New Delhi: The Sun's magnetic field is soon going to flip by 180-degrees which could lead to changes in climate, storms and even disrupt satellites, scientists have warned. The Sun's magnetic field changes polarity approximately every 11 years. It happens at the peak of each solar cycle as the Sun's inner magnetic dynamo re-organises itself.
The sun's magnetic field has two poles - like a bar magnet. Every 11 years, the magnetic poles of the Sun reverse at the peak of the solar activity cycle.
"This change will have ripple effects throughout the solar system," said solar physicist Todd Hoeksema of Stanford University. Magnetograms at Wilcox have been tracking the Sun's polar magnetism since 1976, and they have recorded three grand reversals-with a fourth in the offing.
The Sun's magnetic field changes polarity approximately every 11 years. It happens at the peak of each solar cycle as the Sun's inner magnetic dynamo re-organises itself.
"The Sun's polar magnetic fields weaken, go to zero and then emerge again with the opposite polarity. This is a regular part of the solar cycle," Solar physicist Phil Scherrer said.
A reversal of the Sun's magnetic field is, literally, a big event. The domain of the sun's magnetic influence (also known as the "heliosphere") extends billions of kilometres beyond Pluto.
Changes to the field's polarity ripple all the way out to the Voyager probes, on the doorstep of interstellar space. When solar physicists talk about solar field reversals, their conversation often centres on the "current sheet."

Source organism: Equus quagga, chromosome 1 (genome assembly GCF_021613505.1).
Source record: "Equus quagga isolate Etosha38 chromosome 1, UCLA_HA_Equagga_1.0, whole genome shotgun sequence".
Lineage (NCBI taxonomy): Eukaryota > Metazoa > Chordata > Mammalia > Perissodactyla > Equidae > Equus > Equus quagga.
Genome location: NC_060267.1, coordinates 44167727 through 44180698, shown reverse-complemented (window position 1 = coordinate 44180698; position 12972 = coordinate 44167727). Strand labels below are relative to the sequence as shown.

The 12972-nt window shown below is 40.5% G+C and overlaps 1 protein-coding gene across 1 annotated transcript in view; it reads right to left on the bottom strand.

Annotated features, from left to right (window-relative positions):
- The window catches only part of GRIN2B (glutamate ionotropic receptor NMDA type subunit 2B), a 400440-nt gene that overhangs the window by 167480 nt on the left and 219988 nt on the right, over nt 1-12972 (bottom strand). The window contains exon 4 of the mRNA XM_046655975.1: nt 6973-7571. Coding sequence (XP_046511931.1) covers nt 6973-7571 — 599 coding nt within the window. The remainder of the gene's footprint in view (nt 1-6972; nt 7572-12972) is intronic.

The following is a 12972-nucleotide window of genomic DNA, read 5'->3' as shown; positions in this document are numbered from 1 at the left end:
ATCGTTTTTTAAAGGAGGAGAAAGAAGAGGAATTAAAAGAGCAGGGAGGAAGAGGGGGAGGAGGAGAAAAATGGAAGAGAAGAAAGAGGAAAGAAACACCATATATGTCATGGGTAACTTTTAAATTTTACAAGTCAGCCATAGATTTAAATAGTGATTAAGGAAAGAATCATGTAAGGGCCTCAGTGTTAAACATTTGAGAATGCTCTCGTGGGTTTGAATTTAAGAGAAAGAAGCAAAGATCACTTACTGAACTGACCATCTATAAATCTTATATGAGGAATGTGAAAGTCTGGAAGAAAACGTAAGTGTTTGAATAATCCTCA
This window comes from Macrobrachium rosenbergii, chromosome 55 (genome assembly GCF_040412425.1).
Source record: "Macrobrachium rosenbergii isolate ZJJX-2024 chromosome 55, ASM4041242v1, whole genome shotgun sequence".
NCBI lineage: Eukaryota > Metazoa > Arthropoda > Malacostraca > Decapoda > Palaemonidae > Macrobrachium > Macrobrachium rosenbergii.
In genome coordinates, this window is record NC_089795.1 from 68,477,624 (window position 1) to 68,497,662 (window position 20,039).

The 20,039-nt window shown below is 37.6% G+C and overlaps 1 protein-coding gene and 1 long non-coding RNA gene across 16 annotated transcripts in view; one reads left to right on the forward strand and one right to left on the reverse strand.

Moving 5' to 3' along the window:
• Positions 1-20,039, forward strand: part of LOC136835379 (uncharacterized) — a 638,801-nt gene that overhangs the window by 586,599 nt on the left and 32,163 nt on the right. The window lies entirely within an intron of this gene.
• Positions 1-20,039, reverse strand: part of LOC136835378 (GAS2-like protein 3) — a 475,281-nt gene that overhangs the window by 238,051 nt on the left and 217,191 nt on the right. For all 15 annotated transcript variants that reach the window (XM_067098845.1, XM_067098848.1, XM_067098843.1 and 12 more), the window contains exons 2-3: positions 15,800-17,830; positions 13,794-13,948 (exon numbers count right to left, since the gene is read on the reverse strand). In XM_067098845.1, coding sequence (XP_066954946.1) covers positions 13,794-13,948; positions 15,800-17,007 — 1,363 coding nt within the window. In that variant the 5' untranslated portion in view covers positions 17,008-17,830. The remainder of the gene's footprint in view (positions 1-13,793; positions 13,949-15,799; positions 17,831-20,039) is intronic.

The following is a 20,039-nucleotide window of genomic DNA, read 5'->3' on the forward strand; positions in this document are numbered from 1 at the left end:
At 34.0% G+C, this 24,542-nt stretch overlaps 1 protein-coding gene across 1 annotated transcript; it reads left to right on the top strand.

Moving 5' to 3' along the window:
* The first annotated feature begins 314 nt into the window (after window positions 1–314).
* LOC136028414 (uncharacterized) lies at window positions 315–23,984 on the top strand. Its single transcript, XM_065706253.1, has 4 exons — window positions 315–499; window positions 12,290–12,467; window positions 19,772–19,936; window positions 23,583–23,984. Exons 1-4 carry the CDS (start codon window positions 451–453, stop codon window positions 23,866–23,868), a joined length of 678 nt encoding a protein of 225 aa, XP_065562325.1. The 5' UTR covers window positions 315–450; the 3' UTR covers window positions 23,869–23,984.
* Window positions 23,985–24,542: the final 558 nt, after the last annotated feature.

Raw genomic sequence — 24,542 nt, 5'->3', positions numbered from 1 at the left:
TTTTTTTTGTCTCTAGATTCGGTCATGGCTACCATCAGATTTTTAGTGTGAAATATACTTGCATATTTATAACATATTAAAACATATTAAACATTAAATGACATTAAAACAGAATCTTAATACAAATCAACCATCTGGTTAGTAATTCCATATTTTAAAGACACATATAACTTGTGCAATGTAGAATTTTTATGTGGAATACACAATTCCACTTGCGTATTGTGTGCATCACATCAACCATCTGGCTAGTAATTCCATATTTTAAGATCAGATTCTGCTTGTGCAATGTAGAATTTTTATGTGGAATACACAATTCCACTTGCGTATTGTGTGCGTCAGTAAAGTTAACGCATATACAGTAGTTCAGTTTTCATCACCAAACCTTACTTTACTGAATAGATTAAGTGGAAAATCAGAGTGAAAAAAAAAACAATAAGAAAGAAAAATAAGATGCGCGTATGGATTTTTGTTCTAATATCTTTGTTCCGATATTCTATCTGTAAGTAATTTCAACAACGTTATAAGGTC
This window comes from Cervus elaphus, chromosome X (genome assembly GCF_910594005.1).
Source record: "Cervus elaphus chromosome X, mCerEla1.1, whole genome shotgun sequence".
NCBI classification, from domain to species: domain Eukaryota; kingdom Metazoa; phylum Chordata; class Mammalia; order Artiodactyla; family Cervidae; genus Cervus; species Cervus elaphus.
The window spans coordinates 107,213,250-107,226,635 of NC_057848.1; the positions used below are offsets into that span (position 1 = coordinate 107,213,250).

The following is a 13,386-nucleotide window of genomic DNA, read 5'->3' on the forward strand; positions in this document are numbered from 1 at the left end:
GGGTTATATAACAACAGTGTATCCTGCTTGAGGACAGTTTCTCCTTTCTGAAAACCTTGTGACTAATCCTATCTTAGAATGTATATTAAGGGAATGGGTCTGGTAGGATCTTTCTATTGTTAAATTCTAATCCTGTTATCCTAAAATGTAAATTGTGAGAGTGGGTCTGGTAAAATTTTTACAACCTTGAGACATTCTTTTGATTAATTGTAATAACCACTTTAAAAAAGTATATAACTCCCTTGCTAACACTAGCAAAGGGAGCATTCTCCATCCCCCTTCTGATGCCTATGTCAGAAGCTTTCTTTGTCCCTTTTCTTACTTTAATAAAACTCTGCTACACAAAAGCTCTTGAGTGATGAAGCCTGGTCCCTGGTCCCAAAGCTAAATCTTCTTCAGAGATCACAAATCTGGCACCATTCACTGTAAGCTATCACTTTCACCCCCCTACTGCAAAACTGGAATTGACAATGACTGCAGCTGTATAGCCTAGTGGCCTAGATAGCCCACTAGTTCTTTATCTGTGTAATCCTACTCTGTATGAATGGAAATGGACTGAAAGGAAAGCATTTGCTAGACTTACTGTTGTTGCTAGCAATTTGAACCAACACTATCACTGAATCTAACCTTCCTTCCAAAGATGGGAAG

The current sheet is a sprawling surface jutting outward from the Sun's equator where the Sun is slowly rotating magnetic field induces an electrical current. The current itself is small, only one ten-billionth of an amp per square meter, but there's a lot of it: the amperage flows through a region 10,000 km thick and billions of kilometres wide. Electrically speaking, the entire heliosphere is organised around this enormous sheet, researchers said.
During field reversals, the current sheet becomes very wavy. Scherrer likens the undulations to the seams on a baseball. As Earth orbits the Sun, we dip in and out of the current sheet. Transitions from one side to another can stir up stormy space weather around our planet, researchers said.
Cosmic rays are also affected. These are high-energy particles accelerated to nearly light speed by supernova explosions and other violent events in the galaxy. Cosmic rays are a danger to astronauts and space probes, and some researchers say they might affect the cloudiness and climate of Earth.
(With inputs from PTI)
Infographic: How the Sun's Magnetic Field works